Kid using self-control during the Marshmallow TestThe “Marshmallow Test” is a well known series of experiment conducted in the late 1960s and early 1970s by psychologist Walter Mischel, then a professor at Stanford University. In the experiment, a child was offered a choice between one small reward (sometimes a marshmallow, but often a cookie or a pretzel, etc.) provided immediately or two small rewards if he or she waited until the experimenter returned (after an absence of approximately 15 minutes).

The interesting thing about this experiment is that the number of minutes that the kids were able to wait in order to get a second marshmallow or snack ended up predicting a whole host of outcomes for their lives; they were better rated by their teachers in school a few years later, they got better SAT scores in high school, they made more money, they didn’t go to jail and didn’t use as many drugs when they were in their 20s and 30s. So in other words, the ability to exercise self-control has great implications for life. But what can you and me do about it?

Here’s the good news: Hedy Kober, a psychologist and cognitive-neuroscientist at Yale University, says that if you want to, you can train yourself to have better self-control. She uses the metaphor of self-control as a mental muscle, that can be trained and reinforced with exercises. And the cool thing about the Marshmallow experiment is that even those kids who couldn’t wait and who ended up eating the marshmallow right away suddenly were able to wait much longer if the experimenters taught them some strategies right then and there. Can we do this with adults too?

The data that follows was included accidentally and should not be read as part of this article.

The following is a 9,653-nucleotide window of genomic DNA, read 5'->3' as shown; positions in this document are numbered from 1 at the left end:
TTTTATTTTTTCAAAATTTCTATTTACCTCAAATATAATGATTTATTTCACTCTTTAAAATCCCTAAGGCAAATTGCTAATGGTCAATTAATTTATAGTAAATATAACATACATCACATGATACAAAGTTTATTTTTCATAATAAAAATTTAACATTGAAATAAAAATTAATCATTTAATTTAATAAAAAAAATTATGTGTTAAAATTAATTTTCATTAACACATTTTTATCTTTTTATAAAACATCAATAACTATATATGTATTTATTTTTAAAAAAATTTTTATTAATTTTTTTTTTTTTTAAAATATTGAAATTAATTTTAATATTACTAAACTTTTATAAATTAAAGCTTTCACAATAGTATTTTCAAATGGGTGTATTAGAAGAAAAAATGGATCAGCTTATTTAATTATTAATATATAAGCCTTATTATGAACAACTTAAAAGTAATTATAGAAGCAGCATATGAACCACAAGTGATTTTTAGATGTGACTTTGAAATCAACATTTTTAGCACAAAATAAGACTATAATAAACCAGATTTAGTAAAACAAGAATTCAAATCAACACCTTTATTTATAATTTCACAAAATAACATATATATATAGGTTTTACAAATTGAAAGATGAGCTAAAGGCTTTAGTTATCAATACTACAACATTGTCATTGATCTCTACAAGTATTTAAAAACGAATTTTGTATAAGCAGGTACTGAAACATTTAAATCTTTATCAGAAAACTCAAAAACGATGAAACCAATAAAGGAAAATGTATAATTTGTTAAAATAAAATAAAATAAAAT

Yes we can! A very simple strategy that can be taught to adults to “regulate” their cravings is to think about all the reasons they have not to, for example, eat the chocolate cake, not to smoke cigarettes, etc. Basically remind yourself of all the negative consequences that your loss of self-control might incur. So if you start procrastinating on your studies of a foreign language, make a conscious effort to remind yourself of all the beautiful opportunities you will miss by not speaking the language fluently in X amount of time.

Five Tips to Improve Your Self-Control

  1. Have short-, mid- and long-term goals. Having goals helps you to track your progress and gives you a sense of direction. This in turns help to increase motivation, and reduces your chances of giving up. Make your goals ambitious but realistic. I wrote an entire post dedicated to the importance of goals a few weeks ago, check it out if you haven’t done so already!
  2. Study in the morning. Roy Baumeister, professor of psychology at Florida State University, says that when we are continually exerting self-control, our ability to resist temptation weakens. This suggests that if you have tasks that require self-control, it’s probably better to do them in the morning, rather than in the afternoon or evening. If you are going to school early in the morning, why not listen to Pimsleur or Michel Thomas in your headphones while commuting? Develop a habit of putting a small amount of time every morning towards the study of your target language.